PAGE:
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Why do we turn images upside down again rather than dealing with them directly, still vertically rotated after passing through our lens?

I don't see how that would cause any problems, and how we'd ever be able to figure out if we are presented with flipped images after getting used to interacting based on visual input, whether flipped or not.

What am I missing?

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My head of Biology has regularly mentioned an experiment where individuals were given glasses that inverted their vision - after a period of time their brain compensated and re-inverted the image (presumably the same happened when the glasses were removed). Interesting stuff - I'll see if I can find a link. – Rory M Mar 30 '12 at 19:10
That'd be appreciated :). – Chris Mar 30 '12 at 19:28
So, what is the exact question you are asking? The title asks something different from the question's body... – nico Mar 30 '12 at 19:36
Closely related question on CogSci.SE – jonsca Mar 30 '12 at 22:10
The question assumes there is something like a little projection screen inside the brain -- something that has an "up" and a "down". It's not like that; there are just an array of retinal cells transmitting pulses to a set of neurons. Retinal cell A talks to neuron 1, cell B to neuron 2, etc. neurons 1 and 2 are not physically arranged in space in a way that matters to image perception. There is no little man in there watching a little screen. See the CogSci question that jonsca linked to. – mgkrebbs Mar 31 '12 at 7:15
up vote 5 down vote accepted

The basis of this question is a common misconception, and unfortunately the accepted answer by @CHM is also based on this common misconception. The misconception is based on the homunculus falacy and the tendency for people to think that the image that lands on the retina is somehow 'assembled' and presented for something (the 'consciousness') to view. This is not the case.

As the comment by @mgkrebbs expains, there is no orientation (up or down) in the brain, there is only neural firing. The infromation of the visual scene is distributed over the brain, and information does not have physical properties like orientation. Although as @nico pointed out the neurons that process the information do have a spatial structure that mimics that of the retina, this is a topological property (i.e. simuli that are close on the retina are processes by neurons that are close in V1) and such a topological property does not induce an orientation.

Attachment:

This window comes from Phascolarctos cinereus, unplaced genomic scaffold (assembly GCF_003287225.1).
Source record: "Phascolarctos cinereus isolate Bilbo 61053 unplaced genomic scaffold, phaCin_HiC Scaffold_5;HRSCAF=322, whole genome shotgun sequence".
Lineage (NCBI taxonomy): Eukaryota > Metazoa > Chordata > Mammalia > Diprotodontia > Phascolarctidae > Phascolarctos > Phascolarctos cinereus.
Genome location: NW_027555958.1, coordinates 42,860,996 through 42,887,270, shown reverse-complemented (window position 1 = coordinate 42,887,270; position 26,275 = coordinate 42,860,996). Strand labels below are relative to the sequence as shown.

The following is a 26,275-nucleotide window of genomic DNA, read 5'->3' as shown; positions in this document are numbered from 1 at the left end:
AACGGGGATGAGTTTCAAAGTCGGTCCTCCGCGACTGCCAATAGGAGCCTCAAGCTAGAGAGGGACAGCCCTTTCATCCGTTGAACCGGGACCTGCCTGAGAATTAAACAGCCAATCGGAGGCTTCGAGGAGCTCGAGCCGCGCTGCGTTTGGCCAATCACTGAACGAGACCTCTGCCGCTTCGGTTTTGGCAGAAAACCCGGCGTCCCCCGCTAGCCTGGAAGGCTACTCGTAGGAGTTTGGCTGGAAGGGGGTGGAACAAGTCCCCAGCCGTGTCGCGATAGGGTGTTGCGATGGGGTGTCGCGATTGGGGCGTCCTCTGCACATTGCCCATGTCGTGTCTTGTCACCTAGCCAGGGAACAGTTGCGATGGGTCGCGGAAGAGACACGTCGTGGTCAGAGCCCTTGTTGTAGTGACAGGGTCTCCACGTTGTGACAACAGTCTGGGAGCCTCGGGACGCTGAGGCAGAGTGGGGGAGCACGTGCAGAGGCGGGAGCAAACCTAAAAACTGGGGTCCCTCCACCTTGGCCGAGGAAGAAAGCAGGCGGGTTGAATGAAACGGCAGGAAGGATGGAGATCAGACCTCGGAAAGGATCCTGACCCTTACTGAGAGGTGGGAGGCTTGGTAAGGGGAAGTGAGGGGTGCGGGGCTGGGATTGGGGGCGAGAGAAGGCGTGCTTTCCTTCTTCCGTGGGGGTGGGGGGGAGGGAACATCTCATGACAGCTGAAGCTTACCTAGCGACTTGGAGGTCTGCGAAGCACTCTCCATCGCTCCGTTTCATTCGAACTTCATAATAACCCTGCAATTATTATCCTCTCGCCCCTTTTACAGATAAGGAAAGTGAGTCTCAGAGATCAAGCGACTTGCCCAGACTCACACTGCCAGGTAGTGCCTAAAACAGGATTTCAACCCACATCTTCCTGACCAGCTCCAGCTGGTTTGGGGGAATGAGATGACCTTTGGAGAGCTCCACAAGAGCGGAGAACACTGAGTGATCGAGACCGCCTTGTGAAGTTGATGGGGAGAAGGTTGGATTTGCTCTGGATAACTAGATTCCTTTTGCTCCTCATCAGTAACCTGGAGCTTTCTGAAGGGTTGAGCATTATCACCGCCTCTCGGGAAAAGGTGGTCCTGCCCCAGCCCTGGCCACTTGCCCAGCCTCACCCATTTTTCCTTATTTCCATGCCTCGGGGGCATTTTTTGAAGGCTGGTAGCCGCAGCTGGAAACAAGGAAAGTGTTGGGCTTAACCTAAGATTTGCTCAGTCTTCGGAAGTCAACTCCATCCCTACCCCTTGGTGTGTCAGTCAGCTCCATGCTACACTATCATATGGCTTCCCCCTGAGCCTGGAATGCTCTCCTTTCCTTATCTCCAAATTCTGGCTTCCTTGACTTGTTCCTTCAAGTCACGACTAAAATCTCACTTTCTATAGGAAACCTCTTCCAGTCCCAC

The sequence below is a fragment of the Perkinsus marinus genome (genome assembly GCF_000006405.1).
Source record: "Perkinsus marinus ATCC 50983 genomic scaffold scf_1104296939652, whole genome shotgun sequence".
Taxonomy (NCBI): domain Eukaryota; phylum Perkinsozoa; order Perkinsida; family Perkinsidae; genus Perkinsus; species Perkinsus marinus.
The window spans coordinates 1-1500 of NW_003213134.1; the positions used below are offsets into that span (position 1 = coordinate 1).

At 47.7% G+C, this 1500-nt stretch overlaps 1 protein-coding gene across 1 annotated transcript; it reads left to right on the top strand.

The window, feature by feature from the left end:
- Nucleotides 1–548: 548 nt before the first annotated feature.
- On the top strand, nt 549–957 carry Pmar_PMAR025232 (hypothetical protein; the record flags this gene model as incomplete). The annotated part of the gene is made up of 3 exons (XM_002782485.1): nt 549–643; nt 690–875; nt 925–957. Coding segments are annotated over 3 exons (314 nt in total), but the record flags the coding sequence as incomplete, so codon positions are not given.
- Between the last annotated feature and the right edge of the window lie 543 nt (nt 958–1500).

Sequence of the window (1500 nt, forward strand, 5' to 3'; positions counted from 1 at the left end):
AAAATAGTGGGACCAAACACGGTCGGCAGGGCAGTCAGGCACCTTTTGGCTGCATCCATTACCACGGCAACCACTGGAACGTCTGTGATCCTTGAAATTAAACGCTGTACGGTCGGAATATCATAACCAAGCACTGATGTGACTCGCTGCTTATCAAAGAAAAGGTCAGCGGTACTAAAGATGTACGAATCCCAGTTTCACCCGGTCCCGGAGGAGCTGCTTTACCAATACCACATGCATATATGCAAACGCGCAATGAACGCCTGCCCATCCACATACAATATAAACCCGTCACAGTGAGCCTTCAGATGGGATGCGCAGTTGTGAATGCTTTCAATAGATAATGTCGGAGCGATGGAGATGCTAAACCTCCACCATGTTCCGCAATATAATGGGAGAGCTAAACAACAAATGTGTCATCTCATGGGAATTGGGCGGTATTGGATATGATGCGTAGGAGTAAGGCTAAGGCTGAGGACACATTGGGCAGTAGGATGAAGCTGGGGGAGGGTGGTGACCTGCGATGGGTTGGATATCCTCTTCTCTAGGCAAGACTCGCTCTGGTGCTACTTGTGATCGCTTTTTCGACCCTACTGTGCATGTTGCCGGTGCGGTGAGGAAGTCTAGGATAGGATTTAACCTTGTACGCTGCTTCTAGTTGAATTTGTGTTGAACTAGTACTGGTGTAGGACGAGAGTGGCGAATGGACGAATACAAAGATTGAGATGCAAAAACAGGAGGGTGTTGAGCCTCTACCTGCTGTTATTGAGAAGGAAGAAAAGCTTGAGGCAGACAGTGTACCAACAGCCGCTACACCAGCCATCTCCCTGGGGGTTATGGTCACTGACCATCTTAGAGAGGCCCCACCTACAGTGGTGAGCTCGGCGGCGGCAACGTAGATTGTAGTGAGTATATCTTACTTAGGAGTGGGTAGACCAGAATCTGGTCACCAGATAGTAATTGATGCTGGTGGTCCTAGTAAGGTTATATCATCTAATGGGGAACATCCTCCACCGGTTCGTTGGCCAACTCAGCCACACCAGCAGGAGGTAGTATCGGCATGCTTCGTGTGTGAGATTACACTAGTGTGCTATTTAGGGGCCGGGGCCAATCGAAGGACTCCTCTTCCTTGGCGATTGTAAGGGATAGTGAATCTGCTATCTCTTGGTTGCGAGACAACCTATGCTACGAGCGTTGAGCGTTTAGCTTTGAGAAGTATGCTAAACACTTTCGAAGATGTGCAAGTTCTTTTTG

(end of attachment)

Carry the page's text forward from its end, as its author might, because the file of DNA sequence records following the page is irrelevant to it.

The root of the problem is really that the question "How do we know the brain flips images projected on the retina back around?" is a pseudo-question. Although it is grammatically well-formed, it makes no semantic sense. When the image is 'in the' (i.e. being processed by the) brain it no longer has physical properties like orientation. Thus you cannot ask if it has been flipped or not.

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So is the retinotopic arrangement inverse top-to-bottom of the input from the retina? In that case it's still a valid question why the pathways from one half would at some point cross over with those from the other half and not just stay on the side they are. – Armatus Jun 17 '12 at 9:10
@Armatus: that is a different question from the "upside down" problem though (which, by the way, on the retina is a purely physical issue do the lens that turns the image upside-down). – nico Jun 17 '12 at 15:01
@Armatus The cross-over is a good question, and you should ask it on CogSci.SE. However, I feel that the question (and the accepted 'answer') was instead about the lenses vertical and the common misconception of orientation of images in the brain, not about why we have opposite hemispheric mapping.. – Artem Kaznatcheev Jun 17 '12 at 15:08

I think you're oversimplifying the problem. Think about gravitation.

Take this informal example: at any point on a massive sphere, you can define "bottom" such that any massive object with weight less than that of the sphere is subject to an attractive force towards that point. The direction of the force points in the direction of the "bottom".

Assuming this holds true for every massive object, the following is logical: for the purpose of orientation, it is a lot more energy efficient for an organism to simply invert the image using brain circuitry than invert every single sensory input to effectively reverse the definition of "bottom", which follows from physical laws to which the organism is invariably bound.

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